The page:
• +SHIFT+B opens Browse Mode
  • +SHIFT+F opens Find Mode
  • TAB will allow you to move between windows. Speaking of which…
  1. Familiarize Yourself with Different Layouts. When choosing “Window” and then “New Window” from the dropdown menu, you can use different layouts that allow you to see multiple windows at once.
  1. Keep the List of Error Codes Handy. You can find Claris’s official list here. This is incredibly helpful in understanding why something isn’t working, and what can be done to fix it.
  1. Use Table View. This effectively zooms out to give you a look at all the information you’re working with. This is especially handy when you’re working with lots of complex data..
  1. Know How to Use Search Functions. Right-clicking a field and selecting “Find Matching Records” will give you all fields that match what’s selected. This can even work with highlighting a particular word, phrase or number within a field, allowing you to find all fields that contain that particular query. Right-clicking and selecting “Constrain Found Set” will allow you to search with additional parameters in another field. Simply put, you can search items that contain your first AND second search terms or values. 
  2. Utilize Rulers, Guides, and Grids for Formatting. These tools allow you to design more accurately and make more granular tweaks to your layout. Rulers will show you the exact size of a particular layout, in points, inches, or centimeters. Guides will overlay a series of blue lines on the layout, allowing you to line up various elements. Grids places a layout of 1/10th inch boxes over the layout, for spacing accuracy. Together, these tools can save time and effort and give you the perfect layout.
  1. Change Your Theme. Choosing “Change Theme” from the Layout menu allows you to make a variety of changes, from sweeping alterations to the overall color palette, down to granular tweaks in font. This includes things like changing how text boxes react to inputs and adding a highlight when hovering over clickable objects. While you may not want (or need) to tweak everything available, the level of customization users have over the interface means you can really make it your own.
  1. Create Your Own Keyboard Shortcuts. You may find yourself needing to access different aspects of FileMaker often, at least compared to the default keyboard shortcuts mentioned above. Selecting “Specify” will allow you to use your own key combinations to perform commands. Note that this can even override existing commands.

Knowing the above should help make creating FileMaker databases easier for beginners. But the best way to get the most out of FileMaker is to have a team of experts at the helm. To really learn what FileMaker can do for your business, contact Kyo Logic today.

14 FileMaker Features Perfect for Your Business

FileMaker Pro was built for small-to-midsize businesses in mind. It’s the perfect tool to optimize resources, compile data, communication across teams, and more. It can function as a comprehensive solution for a company top-to-bottom, or slot into an existing suite of tools where needed.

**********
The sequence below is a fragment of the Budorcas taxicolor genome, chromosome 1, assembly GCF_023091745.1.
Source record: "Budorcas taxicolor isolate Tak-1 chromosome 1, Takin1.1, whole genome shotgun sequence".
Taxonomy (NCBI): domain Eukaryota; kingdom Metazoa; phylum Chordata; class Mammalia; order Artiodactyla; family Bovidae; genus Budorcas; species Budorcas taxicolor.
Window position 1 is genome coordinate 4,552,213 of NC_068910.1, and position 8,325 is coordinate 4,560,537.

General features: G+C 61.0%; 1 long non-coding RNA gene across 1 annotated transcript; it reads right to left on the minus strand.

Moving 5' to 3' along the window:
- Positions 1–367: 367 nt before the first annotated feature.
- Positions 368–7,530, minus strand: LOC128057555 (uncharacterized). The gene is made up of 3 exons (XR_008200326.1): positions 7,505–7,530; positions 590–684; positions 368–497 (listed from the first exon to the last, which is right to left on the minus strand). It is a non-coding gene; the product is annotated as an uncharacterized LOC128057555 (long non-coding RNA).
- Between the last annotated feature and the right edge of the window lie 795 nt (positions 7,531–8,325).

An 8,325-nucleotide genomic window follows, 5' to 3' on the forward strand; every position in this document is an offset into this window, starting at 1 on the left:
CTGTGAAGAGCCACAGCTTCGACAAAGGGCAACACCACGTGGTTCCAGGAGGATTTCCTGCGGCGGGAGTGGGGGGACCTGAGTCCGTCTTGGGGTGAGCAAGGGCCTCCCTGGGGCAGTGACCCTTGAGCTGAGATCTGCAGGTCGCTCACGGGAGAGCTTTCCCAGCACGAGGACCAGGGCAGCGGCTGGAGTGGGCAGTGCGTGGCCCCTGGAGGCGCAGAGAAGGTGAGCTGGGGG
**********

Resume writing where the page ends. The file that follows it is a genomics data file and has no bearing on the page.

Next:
1. Unparalleled Customization. While there are a variety of software options for everything from sales to communications, they take a one-size-fits all approach. For businesses or industries with specific needs, FileMaker can be used to customize every aspect of your platform. Beyond that, it ensures that these otherwise disparate pieces– inventory systems, customer portals, and more– can all work with each other in a singular ecosystem.

2. Affordability.  A lot of the software and platforms designed for businesses can get expensive. Typically, it means paying for licensing fees for every piece of software and every employee or workstation. With FileMaker, there’s an upfront cost, but you’ve created a platform you own. No annual renewal fees or licensing costs to worry about.

3. Integration with Third-Party Apps. While FileMaker can be used holistically to create a platform that services your company’s every need, it can also slot into an existing business. If you use Slack or Outlook or any number of other popular business applications, FileMaker can work with them. For example, FileMaker can alert staff via Slack when a customer has sent an invoice. It can pull info from Salesforce and update records. It’s malleable enough to fill in the gaps your systems currently have.

4. FileMaker Cloud. A virtual necessity in the modern age of working from home, FileMaker Cloud allows employees to access applications and systems via a web browser. It’s a simple feature that can be a lifesaver in emergency, off-hours situations. 

5. Out-of-the-Box Data Management. FileMaker makes it simple to store, organize and manage data. Store, modify, and share documents, databases, and more for easy collaboration 

6. Easy-to-Use Communications Management. FileMaker is fantastic at managing workflow communication across departments and channels.

7. Easy Add-On Integration. There are a whole host of add-ons available. Everything from signature capture to data API can work with FileMaker.

8. CRM Tools. FileMaker is capable of performing a wide variety of CRM-related actions. Manage customer contact info, orders, quotes, invoices, and more, all on a single platform.

9. Data Reporting. Create custom reports and analytics based on real-time data changes. See a bird’s-eye view of your company or deep dive into granular information quickly and easily.